Employee Fails to Report Sexual Harassment For Fear of Retaliation-Can She Make a Claim Under Title VII?
Courts have found that employers have a valid defense to a sexual harassment claim if they can show that they have a procedure in place for reporting this type of situation and an employee failed to follow it. But what if the employee takes the position that reporting it will do no good?
A federal court in North Carolina recently found that where an employee had presented evidence that reporting sexual harassment in accordance with the employer’s policy would have only made her situation worse, her failure to report may be reasonable. Goad v. North Carolina Farm Bureau Mutual Insurance Co., Case No. 1:16-CV-1332 (M.D.N.C. December 4, 2017).
Mitzi Goad was an employee of North Carolina Farm Bureau who claimed that she was sexually harassed by a co-worker and further, that after she complained to her supervisor, the supervisor joined in the harassment and permitted the co-worker to bully Goad and continue harassing her. Goad claimed that the supervisor told her that she should not bother telling anyone higher up about the situation as that would only backfire. Goad ended up quitting her job after several months of this treatment. Goad bought claims against Farm Bureau under Title VII for constructive discharge, claiming that Farm Bureau had created a hostile work environment based on her gender, and in retaliation for her complaints about sexual harassment.
Farm Bureau didn’t dispute that the sexual harassment had occurred, but argued that because Goad had not properly followed its procedure for reporting sexual harassment, she could not proceed on her claim of hostile work environment. There is an affirmative defense available to employers if it shows that it exercised reasonable care to prevent and promptly correct any sexually harassing behavior and the employee unreasonably failed to take advantage of any preventive or corrective opportunities provided by the employer or to avoid harm otherwise (Faragher v. City of Boca Raton, 524 U.S. 775 (1998)).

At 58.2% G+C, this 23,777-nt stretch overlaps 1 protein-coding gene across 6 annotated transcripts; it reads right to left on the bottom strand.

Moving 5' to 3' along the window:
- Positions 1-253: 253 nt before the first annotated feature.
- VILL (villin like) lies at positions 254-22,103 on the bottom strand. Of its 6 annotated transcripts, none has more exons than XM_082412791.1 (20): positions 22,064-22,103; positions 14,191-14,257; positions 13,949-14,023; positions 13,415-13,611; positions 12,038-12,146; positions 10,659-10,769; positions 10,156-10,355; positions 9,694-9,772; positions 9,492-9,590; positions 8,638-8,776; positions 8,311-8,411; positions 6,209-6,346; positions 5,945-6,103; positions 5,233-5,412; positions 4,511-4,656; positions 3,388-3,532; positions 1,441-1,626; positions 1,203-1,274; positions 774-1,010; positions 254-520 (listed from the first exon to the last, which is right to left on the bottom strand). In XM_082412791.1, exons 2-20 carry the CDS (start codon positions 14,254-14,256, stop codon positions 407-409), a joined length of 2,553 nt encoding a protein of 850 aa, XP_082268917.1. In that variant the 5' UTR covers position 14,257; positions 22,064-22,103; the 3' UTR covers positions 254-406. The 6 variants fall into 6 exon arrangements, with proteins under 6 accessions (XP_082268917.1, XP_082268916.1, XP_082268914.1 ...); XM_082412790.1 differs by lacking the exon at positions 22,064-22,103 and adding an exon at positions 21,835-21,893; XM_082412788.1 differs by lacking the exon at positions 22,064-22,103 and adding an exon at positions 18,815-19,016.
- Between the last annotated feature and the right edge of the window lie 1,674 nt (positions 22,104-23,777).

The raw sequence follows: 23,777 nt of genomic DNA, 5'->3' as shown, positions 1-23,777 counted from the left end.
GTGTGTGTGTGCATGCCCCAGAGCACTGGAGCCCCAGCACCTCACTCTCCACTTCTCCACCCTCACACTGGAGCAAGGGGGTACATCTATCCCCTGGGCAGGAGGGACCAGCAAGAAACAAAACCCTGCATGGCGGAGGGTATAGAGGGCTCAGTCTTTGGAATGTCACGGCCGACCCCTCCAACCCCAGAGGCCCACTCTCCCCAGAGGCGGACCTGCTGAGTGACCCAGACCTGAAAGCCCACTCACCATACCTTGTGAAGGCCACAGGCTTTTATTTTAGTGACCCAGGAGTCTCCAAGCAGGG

Farm Bureau argued that here, its policy clearly urged employees to report sexual harassment to HR or its general counsel. But Goad said that she did not report the harassment to HR or the general counsel because she had seen another woman “blackballed” after complaining about harassment—and because her supervisor validated this concern by telling her it would be worse for her if she complained to anyone over him. Under these circumstances, found the court, her failure to follow Farm Bureau’s policy regarding reporting sexual harassment may be reasonable and thus her claim could proceed.
Employers often count on being able to defeat a claim if they have a strong policy in place regarding reporting sexual harassment and an employee does not follow it. But employers must be careful—if an employee can show that making such a report would be essentially useless (or even harmful), the employer may not be able to avail itself of this defense.